If you’re thinking the super rules have changed again, you’d be right. However, this time they’re a change for the better. From 1 July, the Government introduced a raft of new rules and changes to thresholds that will enable you to get more money into your super fund. In this article we consider ‘where to from here’ with your super.
If all of a sudden, retirement is looking a whole lot closer than you’d realised, and you’re now wondering if you’ll have enough to retire, or what do you need to change now to achieve the lifestyle of your choice, it might be time to make the most of the new rules.
From 1 July, 2021 the Employer Super Guarantee increased from 9.5% to 10%, the first of staged annual increases which eventually become 12% by 2025/26. What this means is your employer is now contributing more to super on your behalf. At the same time, the annual concessional (before tax) contribution cap increased to $27,500, up from $25,000.
For those who salary sacrifice, this provides opportunity for a further $2,500 to be added to your super savings each year. This has the double advantage of boosting your super balance while making the most of a lower tax environment. This could represent a significant tax saving, particularly for high earners who may be paying as much as 47% marginal tax.
In another welcome move, the non-concessional (after-tax) contribution cap has increased too. Up by $10,000, it’s now possible to contribute $110,000 per year of after tax monies to your super account. In turn, the three-year bring forward rule has also increased to $330,000 (up from $300,000). Each of these provisions apply so long as your super balance is equal to or less than $1.7 million (up from $1.6 million), otherwise extra tax or penalties may apply.
These new rules enable any surplus cash you may have as a result of extra savings, the sale of an asset such as a rental property, an inheritance or even a lucky lotto win to be contributed to super.
The government has also introduced super ‘stapling’ and, while not new, ‘catch-up’ contributions are also proving beneficial.
‘Stapling’ makes it easier for you to take your super with you when you change employers, which will help alleviate the problem of accumulating multiple default super funds.
Catch-up super contributions enable you to contribute any unused super cap amounts to your super fund for up to five years. This strategy is only available to those with a total super balance below $500,000.
The ability to contribute money to super from ‘downsizing’ your home is likely to become a more important planning strategy in the future and be relevant to both pre-retirees and those in retirement at any age. The recent Federal budget proposed to reduce the age at which the downsizer could be used from age 65 to age 60. If implemented this will open up more planning opportunities earlier.
These broad raft of changes highlight the increasing opportunities and flexibility there is available to build your future.
There are also a number of other matters affecting super that need to be considered too.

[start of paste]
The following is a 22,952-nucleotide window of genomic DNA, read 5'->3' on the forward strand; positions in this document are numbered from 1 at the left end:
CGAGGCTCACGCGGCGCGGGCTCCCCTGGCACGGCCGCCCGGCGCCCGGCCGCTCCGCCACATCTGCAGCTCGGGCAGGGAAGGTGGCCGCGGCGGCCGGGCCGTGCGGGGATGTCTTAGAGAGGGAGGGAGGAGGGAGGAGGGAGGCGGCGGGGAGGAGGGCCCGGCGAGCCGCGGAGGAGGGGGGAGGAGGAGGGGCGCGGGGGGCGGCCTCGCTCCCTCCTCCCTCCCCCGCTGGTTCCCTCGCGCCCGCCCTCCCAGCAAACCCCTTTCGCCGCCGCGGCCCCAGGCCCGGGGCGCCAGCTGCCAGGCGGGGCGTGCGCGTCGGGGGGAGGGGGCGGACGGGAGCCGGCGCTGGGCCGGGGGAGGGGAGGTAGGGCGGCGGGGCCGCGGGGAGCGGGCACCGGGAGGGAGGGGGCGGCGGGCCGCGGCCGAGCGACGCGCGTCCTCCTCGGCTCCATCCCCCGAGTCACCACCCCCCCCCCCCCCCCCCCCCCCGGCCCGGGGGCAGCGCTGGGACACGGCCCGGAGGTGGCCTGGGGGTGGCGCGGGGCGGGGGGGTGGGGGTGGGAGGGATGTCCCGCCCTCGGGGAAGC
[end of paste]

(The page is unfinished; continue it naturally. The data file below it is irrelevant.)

These include your age; your plans for both now and when you eventually do retire; your lifestyle expenses including your mortgage or debt situation; the timing of your contributions and indeed, the timing of your retirement; the balance of your super account; and of course, what you invest in once your money is in the super environment.
For many people, super is a ‘set and forget’ matter that requires little attention. That’s not the case for our clients. For many, super is, or will become, their second most valuable asset after their home. Our approach is to actively manage your superannuation strategies and investments, to make the most of taxation and other opportunities to help you achieve important long term goals.
We regularly talk to our clients about the role of super in achieving tax efficiencies now, as well as later in retirement. We also look to the future in terms of estate planning and the part super will play in the financial legacy you wish to leave your beneficiaries, and what needs to be done to make that happen.
These discussions are valuable and important for making the most of your lifestyle options, as well as how you can use your money to achieve what matters most, now and later. Super is important, and should be considered a key part of your financial big picture.
If your circumstances have changed or you find yourself thinking more often about how to make the most of your retirement, we invite you to consider these three important questions below and give us a call to talk through your answers.
1: When do you wish to retire?
2: How much money will you need in retirement? *
3: What can you do or change now to help make that retirement plan achievable?
* If you’re not sure, you may wish to review the Government’s SmartMoney  website or discuss with us in more detail.
To find out more about achieving the retirement lifestyle of your choice, and how we can help to you make it happen, please contact Brett Cribb, Steve Nicholas or James Marshall on +61 (0)7 3007 2007 or email email@example.com.
Stratus Financial Group helps professionals, executives, business owners, families and retirees manage their complex financial affairs and coordinate their professional advisers.
Stratus Financial Group and its advisers are Authorised Representatives of Fortnum Private Wealth Ltd ABN 54 139 889 535 AFSL 357306. This is general advice only and does not take into account your objectives, financial situation or needs, so you should consider whether the advice is relevant to your personal circumstances. You should also read the relevant Product Disclosure Statements (PDS) before making any financial decisions.